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Virginia Tech Lands $2.4M Grant to Optically Measure Brain Activity

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ROANOKE, Va., May 20, 2021 — Researchers at the Fralin Biomedical Research Institute at Virginia Tech Carilion School of Medicine (VTCSM) received a $2.4 million National Institutes of Health grant to use optically pumped magnetometry to explore neural activity during face-to-face human interactions. The researchers will optically measure the brain’s magnetic signals in two research volunteers simultaneously as the volunteers interact, capturing the nuances of the brain’s signaling in real time.

Brain cells generate electrical currents that emit tiny magnetic fields. Optically pumped magnetometers use quantum sensor chips to measure the strength and originating location of these fields, and they are sensitive enough to detect magnetic fields on the quantum scale of femtoteslas, about a billion times smaller than Earth’s magnetic field.
Professor Read Montague (l) and professor Stephen LaConte (r) work with research assistant Chris Huck to demonstrate the new optically pumped magnetometry technology. Montague and LaConte received a $2.4 million NIH grant to explore the neural underpinnings of face-to-face interactions. Courtesy of Clayton Metz/Virginia Tech.
Professor Read Montague (left) and professor Stephen LaConte (right) work with research assistant Chris Huck to demonstrate the new optically pumped magnetometry technology. Montague and LaConte received a $2.4 million National Institutes of Health grant to explore the neural underpinnings of face-to-face interactions. Courtesy of Clayton Metz/Virginia Tech.

Optically pumped magnetometers work by passing a laser beam through a glass cell filled with vapor. The magnetic fields generated by the brain shift the vapor’s atomic energy levels in the cell, either enhancing or fading the light current. The cell’s sensor detects changes in the laser beam and produces an electric current proportional to the amount of light passing through it, converting a magnetic signal into an electric one.

The researchers use computational modeling to visualize which brain regions are most active during certain tasks, such as tapping a finger or playing a game with another participant.

Unlike MRIs, which require a person to lie down and stay still, the optically pumped magnetometry devices are wearable, lightweight headsets that allow research volunteers to move around, interact with others, and sit upright while brain activity is being measured.

Professor Read Montague, who is the principal investigator, and his team at the Fralin Biomedical Research Institute have established one of the first optically pumped magnetometry laboratories in the U.S. The lab is located inside a magnetically shielded room made of mu-metal, a nickel-iron alloy, to protect it from outside magnetic signals that could interfere with the data.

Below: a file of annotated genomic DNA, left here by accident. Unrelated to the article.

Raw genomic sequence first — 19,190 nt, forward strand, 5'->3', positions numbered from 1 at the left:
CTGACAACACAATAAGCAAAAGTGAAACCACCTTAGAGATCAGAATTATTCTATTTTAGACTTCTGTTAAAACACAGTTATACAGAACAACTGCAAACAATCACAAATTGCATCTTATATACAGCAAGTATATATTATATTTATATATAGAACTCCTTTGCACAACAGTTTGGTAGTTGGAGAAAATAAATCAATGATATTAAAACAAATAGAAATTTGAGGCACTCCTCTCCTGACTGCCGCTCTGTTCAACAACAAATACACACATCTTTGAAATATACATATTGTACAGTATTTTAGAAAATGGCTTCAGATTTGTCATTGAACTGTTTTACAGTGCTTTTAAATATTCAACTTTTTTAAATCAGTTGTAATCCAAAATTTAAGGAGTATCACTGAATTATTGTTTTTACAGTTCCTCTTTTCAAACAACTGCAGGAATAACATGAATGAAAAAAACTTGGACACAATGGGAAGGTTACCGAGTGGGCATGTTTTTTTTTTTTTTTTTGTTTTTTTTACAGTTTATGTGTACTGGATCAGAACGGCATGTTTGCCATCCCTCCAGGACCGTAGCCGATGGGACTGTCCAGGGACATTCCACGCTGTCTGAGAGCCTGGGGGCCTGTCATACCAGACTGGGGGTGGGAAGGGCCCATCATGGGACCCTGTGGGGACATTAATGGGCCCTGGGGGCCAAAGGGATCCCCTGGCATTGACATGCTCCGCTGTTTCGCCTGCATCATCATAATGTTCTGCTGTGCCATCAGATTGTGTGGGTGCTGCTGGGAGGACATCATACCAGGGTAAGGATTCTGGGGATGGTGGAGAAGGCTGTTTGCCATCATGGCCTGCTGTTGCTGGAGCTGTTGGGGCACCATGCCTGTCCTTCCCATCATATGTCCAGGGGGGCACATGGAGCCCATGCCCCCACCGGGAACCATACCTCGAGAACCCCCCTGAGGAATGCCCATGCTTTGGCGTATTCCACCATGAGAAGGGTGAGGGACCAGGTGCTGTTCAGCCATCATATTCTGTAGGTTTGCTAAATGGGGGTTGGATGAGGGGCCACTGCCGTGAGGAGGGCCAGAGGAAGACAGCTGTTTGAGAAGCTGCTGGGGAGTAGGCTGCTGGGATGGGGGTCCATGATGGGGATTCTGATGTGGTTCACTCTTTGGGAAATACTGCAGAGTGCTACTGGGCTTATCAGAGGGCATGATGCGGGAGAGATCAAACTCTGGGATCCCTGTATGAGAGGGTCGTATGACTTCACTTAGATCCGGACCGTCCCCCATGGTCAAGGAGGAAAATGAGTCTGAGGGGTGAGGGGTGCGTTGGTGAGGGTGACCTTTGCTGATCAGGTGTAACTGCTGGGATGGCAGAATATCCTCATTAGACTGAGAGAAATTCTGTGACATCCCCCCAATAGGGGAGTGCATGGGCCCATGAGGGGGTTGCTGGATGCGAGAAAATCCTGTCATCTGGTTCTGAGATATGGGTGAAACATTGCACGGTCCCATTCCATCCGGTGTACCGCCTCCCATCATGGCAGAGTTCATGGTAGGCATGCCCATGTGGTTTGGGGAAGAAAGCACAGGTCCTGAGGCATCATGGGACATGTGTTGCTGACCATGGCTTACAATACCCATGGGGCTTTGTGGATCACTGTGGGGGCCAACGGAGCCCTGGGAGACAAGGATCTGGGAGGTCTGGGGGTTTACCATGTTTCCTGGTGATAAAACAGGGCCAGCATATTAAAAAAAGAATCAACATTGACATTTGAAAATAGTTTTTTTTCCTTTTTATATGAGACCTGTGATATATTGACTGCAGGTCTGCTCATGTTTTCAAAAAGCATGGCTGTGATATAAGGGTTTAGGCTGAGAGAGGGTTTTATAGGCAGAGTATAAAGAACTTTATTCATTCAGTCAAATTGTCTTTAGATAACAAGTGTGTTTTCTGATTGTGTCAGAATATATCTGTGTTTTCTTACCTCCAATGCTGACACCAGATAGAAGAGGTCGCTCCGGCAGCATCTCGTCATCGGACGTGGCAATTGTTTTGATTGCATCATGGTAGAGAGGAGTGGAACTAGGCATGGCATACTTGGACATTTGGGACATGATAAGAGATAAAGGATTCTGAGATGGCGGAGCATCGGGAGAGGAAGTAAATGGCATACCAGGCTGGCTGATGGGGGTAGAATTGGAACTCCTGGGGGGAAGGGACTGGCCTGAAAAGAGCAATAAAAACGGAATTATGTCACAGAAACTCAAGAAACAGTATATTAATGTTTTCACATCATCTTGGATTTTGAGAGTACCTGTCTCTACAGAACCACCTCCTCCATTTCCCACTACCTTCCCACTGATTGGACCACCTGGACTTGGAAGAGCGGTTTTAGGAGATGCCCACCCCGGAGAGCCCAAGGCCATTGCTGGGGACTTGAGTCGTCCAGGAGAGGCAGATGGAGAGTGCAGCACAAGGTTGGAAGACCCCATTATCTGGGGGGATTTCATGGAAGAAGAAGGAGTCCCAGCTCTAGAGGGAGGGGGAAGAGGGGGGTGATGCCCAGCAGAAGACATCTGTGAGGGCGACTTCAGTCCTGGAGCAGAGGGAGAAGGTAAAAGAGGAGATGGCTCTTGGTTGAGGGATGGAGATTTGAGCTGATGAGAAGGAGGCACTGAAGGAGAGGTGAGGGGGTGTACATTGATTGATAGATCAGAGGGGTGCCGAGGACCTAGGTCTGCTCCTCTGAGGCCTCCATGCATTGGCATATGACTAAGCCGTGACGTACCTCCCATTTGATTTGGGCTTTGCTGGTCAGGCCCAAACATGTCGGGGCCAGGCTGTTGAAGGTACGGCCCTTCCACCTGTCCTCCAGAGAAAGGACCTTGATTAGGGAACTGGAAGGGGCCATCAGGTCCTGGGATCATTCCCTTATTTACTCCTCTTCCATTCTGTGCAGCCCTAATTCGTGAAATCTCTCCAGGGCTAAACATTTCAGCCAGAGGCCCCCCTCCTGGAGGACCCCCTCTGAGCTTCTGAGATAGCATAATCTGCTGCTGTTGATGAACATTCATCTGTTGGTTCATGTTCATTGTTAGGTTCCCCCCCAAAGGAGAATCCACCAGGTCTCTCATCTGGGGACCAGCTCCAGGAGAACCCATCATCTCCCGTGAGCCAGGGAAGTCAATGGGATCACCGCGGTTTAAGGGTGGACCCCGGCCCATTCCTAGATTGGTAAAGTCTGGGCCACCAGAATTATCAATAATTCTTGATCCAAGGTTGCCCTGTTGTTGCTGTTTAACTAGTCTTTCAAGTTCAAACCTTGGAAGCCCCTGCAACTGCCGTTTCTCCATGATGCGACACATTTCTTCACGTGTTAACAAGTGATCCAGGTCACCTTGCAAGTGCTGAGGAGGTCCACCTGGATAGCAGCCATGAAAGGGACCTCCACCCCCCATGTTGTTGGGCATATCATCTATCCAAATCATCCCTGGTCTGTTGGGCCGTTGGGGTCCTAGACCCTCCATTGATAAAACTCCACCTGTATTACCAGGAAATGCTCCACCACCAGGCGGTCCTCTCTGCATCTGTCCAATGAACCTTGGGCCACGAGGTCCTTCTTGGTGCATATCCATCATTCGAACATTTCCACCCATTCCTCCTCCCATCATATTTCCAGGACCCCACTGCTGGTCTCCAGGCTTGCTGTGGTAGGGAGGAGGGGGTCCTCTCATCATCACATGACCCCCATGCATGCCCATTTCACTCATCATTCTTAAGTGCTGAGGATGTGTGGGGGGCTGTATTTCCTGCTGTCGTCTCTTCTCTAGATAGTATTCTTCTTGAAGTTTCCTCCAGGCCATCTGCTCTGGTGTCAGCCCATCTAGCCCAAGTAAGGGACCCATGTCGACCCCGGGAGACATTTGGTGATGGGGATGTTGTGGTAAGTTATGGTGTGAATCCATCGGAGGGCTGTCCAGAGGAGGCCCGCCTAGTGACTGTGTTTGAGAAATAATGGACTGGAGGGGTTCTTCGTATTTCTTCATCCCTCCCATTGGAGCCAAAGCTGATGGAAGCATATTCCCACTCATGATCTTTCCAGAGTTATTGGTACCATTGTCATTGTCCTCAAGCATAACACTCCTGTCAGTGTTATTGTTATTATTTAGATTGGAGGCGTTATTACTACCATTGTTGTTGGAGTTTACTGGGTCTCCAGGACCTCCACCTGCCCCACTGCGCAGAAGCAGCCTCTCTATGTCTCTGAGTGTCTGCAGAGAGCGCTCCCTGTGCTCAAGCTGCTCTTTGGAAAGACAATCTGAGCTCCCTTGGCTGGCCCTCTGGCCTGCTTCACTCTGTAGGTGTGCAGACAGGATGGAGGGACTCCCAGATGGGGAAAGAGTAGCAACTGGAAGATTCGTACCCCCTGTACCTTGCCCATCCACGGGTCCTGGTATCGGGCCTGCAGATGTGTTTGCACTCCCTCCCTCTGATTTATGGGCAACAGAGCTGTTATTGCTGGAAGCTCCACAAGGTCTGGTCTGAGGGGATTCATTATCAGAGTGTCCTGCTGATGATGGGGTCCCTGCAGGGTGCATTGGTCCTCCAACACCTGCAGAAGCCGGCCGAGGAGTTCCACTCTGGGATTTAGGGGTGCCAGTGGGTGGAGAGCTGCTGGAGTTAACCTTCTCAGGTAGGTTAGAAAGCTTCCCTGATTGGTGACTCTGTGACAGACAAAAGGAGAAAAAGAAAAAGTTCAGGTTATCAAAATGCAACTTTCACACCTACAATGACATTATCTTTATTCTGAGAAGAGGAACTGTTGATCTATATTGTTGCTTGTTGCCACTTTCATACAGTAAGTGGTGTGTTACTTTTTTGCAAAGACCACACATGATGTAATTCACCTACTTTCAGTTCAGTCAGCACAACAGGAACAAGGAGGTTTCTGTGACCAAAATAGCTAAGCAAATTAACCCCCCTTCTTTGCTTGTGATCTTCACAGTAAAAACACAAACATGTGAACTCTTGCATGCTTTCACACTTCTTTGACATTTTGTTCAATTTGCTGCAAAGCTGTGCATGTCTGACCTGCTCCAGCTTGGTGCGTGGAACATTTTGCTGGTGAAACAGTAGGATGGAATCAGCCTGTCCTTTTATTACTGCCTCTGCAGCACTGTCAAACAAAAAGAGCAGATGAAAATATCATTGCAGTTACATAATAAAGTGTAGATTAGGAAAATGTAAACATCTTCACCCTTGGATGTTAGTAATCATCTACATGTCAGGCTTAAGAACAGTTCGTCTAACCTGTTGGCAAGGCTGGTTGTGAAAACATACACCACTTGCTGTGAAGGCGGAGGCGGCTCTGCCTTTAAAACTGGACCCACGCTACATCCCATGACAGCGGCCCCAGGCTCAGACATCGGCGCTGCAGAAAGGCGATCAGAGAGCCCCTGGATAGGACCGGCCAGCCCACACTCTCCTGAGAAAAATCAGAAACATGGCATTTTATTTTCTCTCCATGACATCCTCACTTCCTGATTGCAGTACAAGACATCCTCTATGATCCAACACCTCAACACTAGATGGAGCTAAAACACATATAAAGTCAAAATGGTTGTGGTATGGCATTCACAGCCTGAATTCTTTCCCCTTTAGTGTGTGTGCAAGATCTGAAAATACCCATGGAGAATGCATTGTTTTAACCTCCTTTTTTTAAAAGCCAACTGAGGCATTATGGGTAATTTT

In 2010, NIST researchers published the first study describing the use of miniaturized atomic magnetometers to measure biological activity in the brain and heart, which spurred Montague’s interest in the subject. This technology was refined by QuSpin, a company led by Vishal Shah, who is a consultant for the NIH grant. Researchers at the University of Nottingham, currently collaborating with Montague’s team, were among the first to evaluate the technology.

The VTCSM researchers, in collaboration with the Nottingham team, will be the first to use optically pumped magnetometry to conduct movement-tolerant brain imaging simultaneously with two research volunteers.

“It is difficult to overstate the importance of face-to-face interactions for human neuroscience. Face perception is one of the most critical functions in social interactions and is one of the most vital human perceptual skills,” professor and co-principal investigator Stephen LaConte said.

The optically pumped magnetometer could lead to new ways to study people while they’re awake and in motion, as well as research volunteers who have movement disorders.

“We’re giddy to get people outside of magnets and into a setting where we can study social interactions, humans of all ages and sizes, and people in motion with fewer environmental limitations,” Montague said. “We’ve never had the ability to make such sensitive direct magnetic measurements, and now we’re applying this transformative technology in the social domain.”

The researchers expect the Human Magnetometry Laboratory to become a shared resource for neuroscientists at the Fralin Biomedical Research Institute. “Our investment in human magnetometry positions Virginia Tech to unlock previously unrealized potential for gaining new insights into healthy brain function and a range of brain disorders that impact children and adults,” Michael Friedlander, executive director of the institute, said.


Researchers at the Fralin Biomedical Research Institute are studying ways to measure the brain’s magnetic signals in two research volunteers simultaneously as they interact, capturing the complexity of the brain’s signaling during face-to-face situations in real time. The device uses quantum sensor chips to measure the strength and originating location of magnetic fields produced by the human brain. Courtesy of Clayton Metz/Virginia Tech.

Photonics.com
May 2021
Research & TechnologyeducationVirginia TechAmericasawardsfundinggrantsNIH grantsimagingbrain imagingneural imagingoptically pumped magnetometryopticslight sourcesBiophotonicsmedicalSensors & Detectorsoptical measurementmagnetic fields

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